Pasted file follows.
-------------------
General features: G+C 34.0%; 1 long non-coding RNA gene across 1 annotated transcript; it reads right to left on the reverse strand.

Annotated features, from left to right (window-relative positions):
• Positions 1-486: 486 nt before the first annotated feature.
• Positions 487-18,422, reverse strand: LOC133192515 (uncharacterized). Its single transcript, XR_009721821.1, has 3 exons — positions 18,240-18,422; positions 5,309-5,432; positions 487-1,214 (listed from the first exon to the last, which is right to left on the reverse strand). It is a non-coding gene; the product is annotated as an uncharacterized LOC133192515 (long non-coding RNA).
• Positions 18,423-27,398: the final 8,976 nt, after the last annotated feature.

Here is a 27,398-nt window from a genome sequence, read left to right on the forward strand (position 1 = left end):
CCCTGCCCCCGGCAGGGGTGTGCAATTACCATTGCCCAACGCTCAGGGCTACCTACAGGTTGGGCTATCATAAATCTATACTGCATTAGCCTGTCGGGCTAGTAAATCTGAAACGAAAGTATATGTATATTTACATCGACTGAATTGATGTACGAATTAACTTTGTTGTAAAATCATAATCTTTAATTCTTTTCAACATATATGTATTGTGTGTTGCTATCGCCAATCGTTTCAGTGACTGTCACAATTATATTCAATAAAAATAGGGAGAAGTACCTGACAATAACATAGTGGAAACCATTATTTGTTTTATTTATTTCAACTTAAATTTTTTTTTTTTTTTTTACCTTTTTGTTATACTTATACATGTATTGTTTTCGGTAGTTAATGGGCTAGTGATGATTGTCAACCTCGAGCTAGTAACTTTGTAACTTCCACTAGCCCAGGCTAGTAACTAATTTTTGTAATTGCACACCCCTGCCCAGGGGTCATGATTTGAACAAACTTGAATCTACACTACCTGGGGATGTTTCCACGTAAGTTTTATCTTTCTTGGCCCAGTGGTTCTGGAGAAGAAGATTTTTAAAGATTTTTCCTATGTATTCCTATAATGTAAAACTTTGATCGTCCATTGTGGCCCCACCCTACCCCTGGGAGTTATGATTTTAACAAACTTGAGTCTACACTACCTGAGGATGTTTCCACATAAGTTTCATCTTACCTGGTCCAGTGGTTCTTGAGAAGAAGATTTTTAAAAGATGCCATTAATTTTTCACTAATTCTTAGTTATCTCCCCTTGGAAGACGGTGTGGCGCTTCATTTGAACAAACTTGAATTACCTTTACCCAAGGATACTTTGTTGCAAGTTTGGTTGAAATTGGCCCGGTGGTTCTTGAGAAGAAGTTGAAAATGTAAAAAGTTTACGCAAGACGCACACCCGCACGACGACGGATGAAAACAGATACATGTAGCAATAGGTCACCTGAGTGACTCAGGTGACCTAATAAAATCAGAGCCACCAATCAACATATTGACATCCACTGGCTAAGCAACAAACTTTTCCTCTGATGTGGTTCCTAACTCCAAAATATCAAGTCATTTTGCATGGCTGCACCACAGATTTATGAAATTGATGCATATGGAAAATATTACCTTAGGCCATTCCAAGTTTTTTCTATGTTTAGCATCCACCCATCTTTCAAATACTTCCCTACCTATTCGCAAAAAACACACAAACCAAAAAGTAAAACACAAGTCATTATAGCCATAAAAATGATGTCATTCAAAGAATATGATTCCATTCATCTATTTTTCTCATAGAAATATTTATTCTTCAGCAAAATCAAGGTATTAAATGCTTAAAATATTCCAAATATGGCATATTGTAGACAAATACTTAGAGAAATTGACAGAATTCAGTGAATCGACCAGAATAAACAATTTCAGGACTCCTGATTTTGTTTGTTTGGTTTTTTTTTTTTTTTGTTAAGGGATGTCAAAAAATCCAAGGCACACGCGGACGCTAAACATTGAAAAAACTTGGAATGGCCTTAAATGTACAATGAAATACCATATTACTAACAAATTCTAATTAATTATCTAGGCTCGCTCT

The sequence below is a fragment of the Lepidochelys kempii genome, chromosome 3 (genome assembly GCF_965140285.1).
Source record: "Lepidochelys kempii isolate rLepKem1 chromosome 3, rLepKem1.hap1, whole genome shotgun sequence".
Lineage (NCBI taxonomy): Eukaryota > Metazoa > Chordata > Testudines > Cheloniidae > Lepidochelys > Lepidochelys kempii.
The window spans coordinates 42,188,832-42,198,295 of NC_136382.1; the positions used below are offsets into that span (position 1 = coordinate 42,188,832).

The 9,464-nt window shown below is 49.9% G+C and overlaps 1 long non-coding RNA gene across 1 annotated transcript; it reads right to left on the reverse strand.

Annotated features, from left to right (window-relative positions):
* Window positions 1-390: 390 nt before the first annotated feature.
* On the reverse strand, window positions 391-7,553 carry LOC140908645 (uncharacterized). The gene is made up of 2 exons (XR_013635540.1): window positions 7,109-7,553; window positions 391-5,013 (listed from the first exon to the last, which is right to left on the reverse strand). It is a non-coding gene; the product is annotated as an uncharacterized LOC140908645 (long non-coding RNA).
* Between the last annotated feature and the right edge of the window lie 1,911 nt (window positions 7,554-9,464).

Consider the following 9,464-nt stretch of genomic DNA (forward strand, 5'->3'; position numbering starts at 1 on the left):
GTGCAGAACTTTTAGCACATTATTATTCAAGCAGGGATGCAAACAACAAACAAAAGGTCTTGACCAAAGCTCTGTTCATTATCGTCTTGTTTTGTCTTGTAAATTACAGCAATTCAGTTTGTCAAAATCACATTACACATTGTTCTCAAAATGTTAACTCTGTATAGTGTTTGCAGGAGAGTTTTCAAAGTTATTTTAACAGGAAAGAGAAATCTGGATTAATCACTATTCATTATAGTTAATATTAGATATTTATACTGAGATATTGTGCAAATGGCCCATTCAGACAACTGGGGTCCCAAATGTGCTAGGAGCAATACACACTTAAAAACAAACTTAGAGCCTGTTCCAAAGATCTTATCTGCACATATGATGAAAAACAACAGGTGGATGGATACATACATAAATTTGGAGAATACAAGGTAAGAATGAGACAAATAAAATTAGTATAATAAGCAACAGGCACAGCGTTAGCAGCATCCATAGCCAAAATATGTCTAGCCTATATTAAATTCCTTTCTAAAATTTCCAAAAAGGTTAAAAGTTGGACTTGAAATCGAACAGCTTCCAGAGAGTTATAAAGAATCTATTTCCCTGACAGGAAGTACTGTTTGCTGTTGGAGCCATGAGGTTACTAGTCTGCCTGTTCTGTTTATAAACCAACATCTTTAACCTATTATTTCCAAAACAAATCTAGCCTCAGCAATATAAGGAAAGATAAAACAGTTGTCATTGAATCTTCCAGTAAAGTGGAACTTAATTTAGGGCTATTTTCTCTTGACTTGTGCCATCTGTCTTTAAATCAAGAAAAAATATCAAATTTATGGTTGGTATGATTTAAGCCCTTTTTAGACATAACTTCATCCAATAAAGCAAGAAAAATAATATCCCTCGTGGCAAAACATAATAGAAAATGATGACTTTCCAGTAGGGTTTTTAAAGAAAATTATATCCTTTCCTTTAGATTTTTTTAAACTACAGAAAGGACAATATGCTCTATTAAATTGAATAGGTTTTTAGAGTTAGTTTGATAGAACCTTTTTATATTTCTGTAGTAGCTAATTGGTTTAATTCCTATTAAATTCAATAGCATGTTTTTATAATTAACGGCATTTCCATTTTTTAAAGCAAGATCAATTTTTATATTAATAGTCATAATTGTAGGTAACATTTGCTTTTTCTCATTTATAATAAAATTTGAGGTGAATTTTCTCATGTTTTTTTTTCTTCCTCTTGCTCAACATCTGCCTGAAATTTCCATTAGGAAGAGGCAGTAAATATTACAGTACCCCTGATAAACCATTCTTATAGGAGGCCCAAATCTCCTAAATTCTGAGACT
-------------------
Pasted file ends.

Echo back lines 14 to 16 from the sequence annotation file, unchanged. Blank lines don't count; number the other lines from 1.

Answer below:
* Window positions 1-390: 390 nt before the first annotated feature.
* On the reverse strand, window positions 391-7,553 carry LOC140908645 (uncharacterized). The gene is made up of 2 exons (XR_013635540.1): window positions 7,109-7,553; window positions 391-5,013 (listed from the first exon to the last, which is right to left on the reverse strand). It is a non-coding gene; the product is annotated as an uncharacterized LOC140908645 (long non-coding RNA).
* Between the last annotated feature and the right edge of the window lie 1,911 nt (window positions 7,554-9,464).